Dick Edwards's Reviews > Inside the Third Reich

Inside the Third Reich by Albert Speer
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Jan 26, 11

Read in June, 2010

Speer gives us insight into the thinking of two people: (1) himself, and (2) Adolf Hitler.
(1) He is somewhat ashamed of not knowing more about what was going on. However, he doesn’t beat himself up much about it either. He merely says he should have known more about politics. He was enthralled by the magnetic personality of AH, but he was most interested in his own opportunity to build, based on AH’s confidence in him, and AH’s access to money to do the building. This desire and opportunity led him to essentially look the other way whenever unpleasant facts surfaced. I come away with a picture of basically a decent man, but one who had too much personal ambition to do the right thing. On the other hand, doing the right thing would probably have brought him instant death. Up until early 1942, Speer had been the head of civilian building construction in the 3rd Reich. He was sent to Russia, where the harsh winter was causing malfunctions of German vehicles, and the Russians had destroyed facilities which could be used to repair these vehicles, as well as the Russian railroad, which they also had destroyed. Speer was set to return on a plane also occupied by Dr. Todt, head of Armaments. Speer took himself off the flight due to extreme exhaustion, and the flight crashed and Dr. Todt was killed. Thus, Speer became head of armaments. After he took over, he instigated reforms that increased production by more than 3 times from Feb1942 to mid1944. Speer modestly states that this was all due to the backing of AH, not to any “genius” involved.
(2) Some of the revelations about AH are a bit surprising. One imagines AH to have been a raving maniac, given to ranting and screaming at all around him. Speer portrays him as one who has self-control, and who seems calm and capable in most situations. The ranting came later, after the war was going badly. His old buddies from the old Munich days treated him with casual familiarity, and dispense with the “Heil Hitler” greeting. Sometimes his orders were disregarded, until he got insistent and threatened. By the time the war began (Sep 39), Speer describes a “cruel” aspect to the architecture that AH was espousing, and describes AH as engaging in “self idolatry.” After 1Sep39, when GB and France declared war, AH was not surprised, but doubted that GB was serious. When Churchill was called in, AH had to change his mind and decided that GB was deadly serious. Rudolph Hess flew to England on 10May1941, trying to tell England that Germany would guarantee the British Empire if she would give Germany a free hand in Europe. AH wrongly interpreted this as a hostile act and declared Hess a “traitor.” AH spent to excess, and continued the building of buildings in Berlin and the autobahn, even after the invasion of Russia. Speer himself was responsible for halting work on the atom bomb. But there was also the aspect that AH considered nuclear research and relativity to be “Jewish physics.” AH could remember details of shell sizes, tank speeds and armament, etc.. But in Speer’s opinion, he didn’t grasp the fundamentals of production and resupply, and hence demanded too much. He did not understand the limits of production. By July 1943, Speer persuaded AH to funnel all prisoners into armaments production.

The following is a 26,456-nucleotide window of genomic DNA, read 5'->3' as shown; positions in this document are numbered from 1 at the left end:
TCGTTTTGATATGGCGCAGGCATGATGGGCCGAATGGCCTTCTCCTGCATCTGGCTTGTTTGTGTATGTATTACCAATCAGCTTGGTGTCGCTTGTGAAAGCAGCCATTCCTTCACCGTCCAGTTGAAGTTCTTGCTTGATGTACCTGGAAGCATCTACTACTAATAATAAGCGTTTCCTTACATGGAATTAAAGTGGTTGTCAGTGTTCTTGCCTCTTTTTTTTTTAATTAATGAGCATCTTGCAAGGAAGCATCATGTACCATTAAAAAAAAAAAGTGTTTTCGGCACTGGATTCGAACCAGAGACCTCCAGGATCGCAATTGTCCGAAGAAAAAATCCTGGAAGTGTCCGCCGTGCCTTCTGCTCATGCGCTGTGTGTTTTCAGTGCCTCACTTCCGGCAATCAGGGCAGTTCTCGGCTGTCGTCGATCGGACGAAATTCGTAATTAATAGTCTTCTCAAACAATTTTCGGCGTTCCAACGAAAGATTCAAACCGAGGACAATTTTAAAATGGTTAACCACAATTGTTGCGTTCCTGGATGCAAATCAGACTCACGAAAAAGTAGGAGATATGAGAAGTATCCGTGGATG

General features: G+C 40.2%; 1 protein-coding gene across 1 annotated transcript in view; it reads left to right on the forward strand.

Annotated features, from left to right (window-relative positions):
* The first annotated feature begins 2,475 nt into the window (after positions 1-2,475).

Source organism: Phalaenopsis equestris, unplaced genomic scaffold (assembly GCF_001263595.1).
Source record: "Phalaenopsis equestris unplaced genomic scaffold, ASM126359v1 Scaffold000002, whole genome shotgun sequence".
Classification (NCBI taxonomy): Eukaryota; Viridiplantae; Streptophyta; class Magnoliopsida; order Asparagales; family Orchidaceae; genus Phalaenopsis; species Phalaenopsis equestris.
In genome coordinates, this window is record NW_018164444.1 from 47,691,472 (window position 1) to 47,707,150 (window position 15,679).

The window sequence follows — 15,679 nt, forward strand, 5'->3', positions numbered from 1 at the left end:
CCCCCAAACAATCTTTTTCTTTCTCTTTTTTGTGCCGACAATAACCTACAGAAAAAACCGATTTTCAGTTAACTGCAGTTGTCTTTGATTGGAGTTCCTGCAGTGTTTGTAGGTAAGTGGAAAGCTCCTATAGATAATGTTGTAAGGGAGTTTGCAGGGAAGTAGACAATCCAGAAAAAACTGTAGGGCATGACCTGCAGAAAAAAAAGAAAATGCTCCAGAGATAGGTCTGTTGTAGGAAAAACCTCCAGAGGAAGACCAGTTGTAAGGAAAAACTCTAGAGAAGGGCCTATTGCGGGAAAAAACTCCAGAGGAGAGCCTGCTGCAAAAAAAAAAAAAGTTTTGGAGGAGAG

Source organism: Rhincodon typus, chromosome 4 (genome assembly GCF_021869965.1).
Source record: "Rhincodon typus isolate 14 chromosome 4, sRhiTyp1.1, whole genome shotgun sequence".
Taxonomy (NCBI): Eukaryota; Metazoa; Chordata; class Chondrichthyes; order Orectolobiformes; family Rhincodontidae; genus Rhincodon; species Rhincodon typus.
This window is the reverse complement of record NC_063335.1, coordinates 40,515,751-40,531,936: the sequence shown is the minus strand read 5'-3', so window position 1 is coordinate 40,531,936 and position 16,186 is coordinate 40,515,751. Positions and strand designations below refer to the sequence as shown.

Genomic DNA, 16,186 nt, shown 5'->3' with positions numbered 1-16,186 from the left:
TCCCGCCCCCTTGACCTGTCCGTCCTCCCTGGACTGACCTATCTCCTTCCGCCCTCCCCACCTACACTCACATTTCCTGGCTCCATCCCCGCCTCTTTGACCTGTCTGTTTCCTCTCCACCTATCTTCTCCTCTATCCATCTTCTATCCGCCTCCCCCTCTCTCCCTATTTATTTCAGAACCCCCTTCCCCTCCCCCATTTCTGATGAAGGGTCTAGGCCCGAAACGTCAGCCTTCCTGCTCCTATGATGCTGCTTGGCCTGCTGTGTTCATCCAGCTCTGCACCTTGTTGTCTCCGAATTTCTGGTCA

(3) The post-war USSBS put the effect of Allied bombing on German production at 9%. Speer thinks that maybe the greatest effect was the fact that the Germans had to use many guns for AAA that could have been used against Russia. Speer pinpoints 12 May 1944 as the date when a new era in the air war began: it meant the end of German armaments production. That date, a raid by 935 8th AF bombers concentrated on several fuel plants in central and eastern Germany. On 28-29 May, 400 more bombers hit the same targets and did even more damage. At the same time, 15th AF hit the Ploesti oil fields in Rumania. Production was now reduced by half. Speer praises the American Economic Warfare Division report that it is better to seriously damage a small number of industries than it is to lightly damage a large number of industries. Up until that time, he was criticizing the Allies for hitting one type of target for a while, and then changing to another type before the job on the first type was really done. Speer tried to get AH to see that the early jets would be much more effective as AA weapons than as bombers. AH couldn’t see this. Speer feels personally responsible for Aushwitz because he was told by a colleague not to ever go there. The colleague, without describing exactly what he saw, said he had seen something there which he was not permitted to describe, nor could he describe. Speer never went, and thus says he “closed my eyes.” Speer speaks of Operation Valkyrie, a plan to mobilize the home army, utilizing troops on leave, etc.. This was headed by Col. Stautfenberg (whom Speer said had a very fat briefcase), and was initiated by the famous attempt on the life of AH. As the war was being lost in the later stages, Speer was the one that argued with AH and told him it would be counterproductive to implement a scorched earth policy (destroy all industry) as the Germans retreated. Toward the end, Speer toyed briefly with the idea of assassinating AH, including introducing poison gas in the ventilating system. Speer worked to see that industries were not destroyed. Near the end, the Berlin Philharmonic gave its last concert in Dec1944 under Furtwangler. After the concert, the conductor asked Speer if there was any hope. Furtwangler had defended the blacklisted composer Hindemith, and so was in danger. Speer recommended that he not return from Switzerland, where the orchestra was going on a tour. Furtwangler worried about his players, and Speer promised to look after them. Goebbels ordered that the orchestra members be conscripted and fight with everyone else. Speer went to the draft board and had the members’ papers destroyed, thus saving them from the war. He arranged some concerts so that they could make money. Speer dictated that program in the final concert 12Apr1945, including Bruckner’s 4th, the Beethoven Violin Concerto, and the finale from Gotterdammerung. It was the last music that Speer would hear for a long time. Doenitz became the new head of government after the death of AH. He and Jodl and Speer were arrested together in the British sector. The sentences at Nuremburg were handed out on 30Sep1946. The main charge against Speer was forced labor. Speer is amazed that not one of the guards at Spandau bore him a grudge for his part in the world-wide tragedy. Ironically, Speer died on the anniversary of the beginning of WW2, 1Sep1981.